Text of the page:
Overvaluation Is the One Market Inefficiency That Investors Will Always Be Able to Exploit

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Valuation-Informed Indexing #127

by Rob Bennett

My good friend Mike Piper has written an article (“Investing Based on Market Valuation”) at his Oblivious Investor blog exploring my finding that the Old School safe withdrawal rate studies get the numbers wildly wrong (promoted recently by my other good friend Todd Tresidder) and the research done by my other good friend Wade Pfau showing that Valuation-Informed Indexing has for the entire 140 years for which we have market data available to us provided far higher returns at greatly reduced risk. Yet Mike concludes that Valuation-Informed Indexing (changing your stock allocation in response to big valuation swings with the aim of keeping your risk profile roughly constant) is not for him!

What’s up with that?

Mike says: “As a general rule, the market does not like to be predictable. For the most part, once market inefficiencies (i.e., patterns that can be used to reliably outperform the market) become well known and easy to exploit, they tend to disappear.”

It is so.

Mike does a good job here of articulating why it is that many Buy-and-Holders dismiss Valuation-Informed Indexing as too good to be true. There’s now 30 years of peer-reviewed academic researcher showing that we all can reduce the risk of stock investing by 70 percent just by giving up on Buy-and-Hold strategies and accepting the critical reality that we must adjust our allocations in response to big swings in valuation levels. The entire historical record shows this to be so. So it MUST be so! Yet it CANNOT be so! It cannot possibly be that easy!

The dispute between Buy-and-Holders and Valuation-Informed Indexers is an existential dispute. Debate cannot change it. Data cannot change it. Research cannot change it. The dispute goes to core beliefs. When Valuation-Informed Indexers tell Buy-and-Holders that there is an easy way for them to greatly increase their returns while also greatly diminishing their risk, we are essentially questioning their religion. They are not willing to go there because to go there would mean to revisit every belief about stock investing that they have come to hold over the course of their investing lifetimes up until today.

There’s an assumption hidden in Mike’s claim that market inefficiencies no longer remain exploitable after they are discovered by investors. The claim makes perfect sense. It is certainly so that what Mike says would hold true in a world in which investors were rational. But investors are not rational! It’s the persistent irrationality of investors that created the inefficiency in the first place! If you assume rationality, you assume away the 140 years of historical return data available to us. So much for the idea of rooting our investment strategies in research!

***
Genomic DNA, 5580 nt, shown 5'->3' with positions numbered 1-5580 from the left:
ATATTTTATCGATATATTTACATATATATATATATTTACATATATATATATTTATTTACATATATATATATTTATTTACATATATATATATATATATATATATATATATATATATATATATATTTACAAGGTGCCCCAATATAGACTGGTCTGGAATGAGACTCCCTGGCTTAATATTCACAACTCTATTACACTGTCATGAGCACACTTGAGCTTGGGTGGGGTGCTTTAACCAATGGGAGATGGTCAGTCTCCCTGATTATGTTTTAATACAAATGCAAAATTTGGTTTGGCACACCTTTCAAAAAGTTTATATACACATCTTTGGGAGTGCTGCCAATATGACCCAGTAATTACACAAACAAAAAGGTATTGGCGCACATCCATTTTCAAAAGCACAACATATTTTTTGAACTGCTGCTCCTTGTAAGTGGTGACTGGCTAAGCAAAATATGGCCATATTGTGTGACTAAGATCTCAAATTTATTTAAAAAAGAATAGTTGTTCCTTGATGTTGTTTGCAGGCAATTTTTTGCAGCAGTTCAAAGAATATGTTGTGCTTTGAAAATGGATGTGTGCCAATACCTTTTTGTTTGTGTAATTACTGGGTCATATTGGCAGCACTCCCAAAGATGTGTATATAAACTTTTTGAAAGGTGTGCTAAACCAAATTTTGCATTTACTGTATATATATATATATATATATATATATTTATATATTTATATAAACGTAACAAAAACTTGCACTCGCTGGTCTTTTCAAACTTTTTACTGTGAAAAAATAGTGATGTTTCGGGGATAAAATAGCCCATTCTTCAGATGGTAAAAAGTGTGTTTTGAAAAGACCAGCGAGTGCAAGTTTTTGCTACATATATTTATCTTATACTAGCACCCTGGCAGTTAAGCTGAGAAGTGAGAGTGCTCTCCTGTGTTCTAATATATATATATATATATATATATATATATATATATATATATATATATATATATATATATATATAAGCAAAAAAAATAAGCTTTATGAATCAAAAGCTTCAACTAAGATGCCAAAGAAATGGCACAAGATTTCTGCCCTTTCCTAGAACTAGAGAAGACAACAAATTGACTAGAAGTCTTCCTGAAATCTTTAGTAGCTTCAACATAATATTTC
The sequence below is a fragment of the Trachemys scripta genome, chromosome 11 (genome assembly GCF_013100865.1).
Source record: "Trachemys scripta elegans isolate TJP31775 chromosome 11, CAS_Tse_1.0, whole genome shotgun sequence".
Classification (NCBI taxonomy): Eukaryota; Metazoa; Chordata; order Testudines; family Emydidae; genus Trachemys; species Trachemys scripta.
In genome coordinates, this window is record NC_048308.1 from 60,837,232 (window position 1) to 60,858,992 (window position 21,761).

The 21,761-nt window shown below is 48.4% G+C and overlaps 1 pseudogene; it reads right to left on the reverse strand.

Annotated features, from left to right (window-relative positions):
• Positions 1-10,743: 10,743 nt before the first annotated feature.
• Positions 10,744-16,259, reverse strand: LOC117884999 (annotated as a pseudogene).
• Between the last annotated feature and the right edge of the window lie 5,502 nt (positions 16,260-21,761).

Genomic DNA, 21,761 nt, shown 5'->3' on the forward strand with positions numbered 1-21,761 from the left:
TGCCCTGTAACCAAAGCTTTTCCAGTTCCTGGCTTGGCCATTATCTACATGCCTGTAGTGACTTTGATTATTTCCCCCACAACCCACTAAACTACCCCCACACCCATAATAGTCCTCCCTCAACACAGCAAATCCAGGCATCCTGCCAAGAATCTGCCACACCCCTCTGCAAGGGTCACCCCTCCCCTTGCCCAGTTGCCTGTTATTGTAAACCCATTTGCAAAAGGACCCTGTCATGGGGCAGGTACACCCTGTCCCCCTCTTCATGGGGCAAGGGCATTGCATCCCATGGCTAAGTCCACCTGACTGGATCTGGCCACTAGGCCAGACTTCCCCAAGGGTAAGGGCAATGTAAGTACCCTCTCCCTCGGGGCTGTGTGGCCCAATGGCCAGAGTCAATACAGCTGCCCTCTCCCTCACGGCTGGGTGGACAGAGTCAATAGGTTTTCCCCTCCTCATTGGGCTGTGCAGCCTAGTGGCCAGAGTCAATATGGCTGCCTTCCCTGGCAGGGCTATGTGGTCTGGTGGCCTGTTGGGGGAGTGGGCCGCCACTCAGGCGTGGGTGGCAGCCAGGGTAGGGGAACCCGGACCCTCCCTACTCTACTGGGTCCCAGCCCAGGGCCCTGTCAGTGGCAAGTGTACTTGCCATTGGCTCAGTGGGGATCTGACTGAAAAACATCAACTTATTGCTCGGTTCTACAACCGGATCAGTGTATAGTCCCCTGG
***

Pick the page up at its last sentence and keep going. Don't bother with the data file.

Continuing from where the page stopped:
I believe that what Mike says is true regarding other market inefficiencies. If the market is mispriced given the current inflation rate, prices will change to reflect the realities. If the market is mispriced given current political realities, prices will change to reflect the prevailing realities. Inflation rates and political realities and lots of other factors that bear on market prices are generally incorporated in to the market price — these factors are priced in.

Overvaluation and undervaluation are NOT priced in. Never. These factors CANNOT be priced in.


It would be an absurdity to say that a mispricing is priced in. Once a mispricing was priced in, it would no longer exist. Overvaluation can always be exploited right up to the time when it disappears. That’s in the nature of the beast. Valuation-Informed Indexers need not worry that there will come a day when investors know enough about this inefficiency to cause it to stop working.

There’s another point that Mike makes later on in the article that I find more compelling. Mike points out that: “Prior to the existence of no-load index funds (i.e., prior to 1977), there was no cheap, easy way to invest in the market as a whole.”

That’s it! That’s the critical reality that most of those who examine these issues fail to take into consideration.

As I noted above, Valuation-Informed Indexing has always provided investors with a huge edge. So why have millions of investors remained ignorant of the power of this strategy for so many years? That’s a legitimate question.

The answer is that, for most of the history of stock investing, we have not had available to us peer-reviewed academic research examining the most important topics. People have been offering investing advice since the first market opened for business. But most of it was based on subjective impressions, not systematic study. The advice that was generated by that process was of limited value.

Stock investing became a subject of academic research in the 1960s. But index funds were not available until John Bogle founded Vanguard in 1976. So for the first decade or two in which academic research was being done, the researchers did not even think to examine indexes, they thought of stock investing as the purchase of individual shares. Valuation-Informed Indexing does not work with the purchase of individual shares. When the researchers tested whether timing works, they found that it does not work because they examined only the purchase of individual shares. They properly discovered that short-term timing does not work and improperly concluded that they had discovered that even long-term timing does not work.

Now that index funds are available, we can all advance on to the next round of powerful insights.

It works, Mike! Really. You gotta have faith, man!

Rob Bennett created The Investor’s Scenario Surfer, a calculator that lets investors test the Valuation-Informed Indexing strategy over realistic 30-year return sequences. His bio is here.

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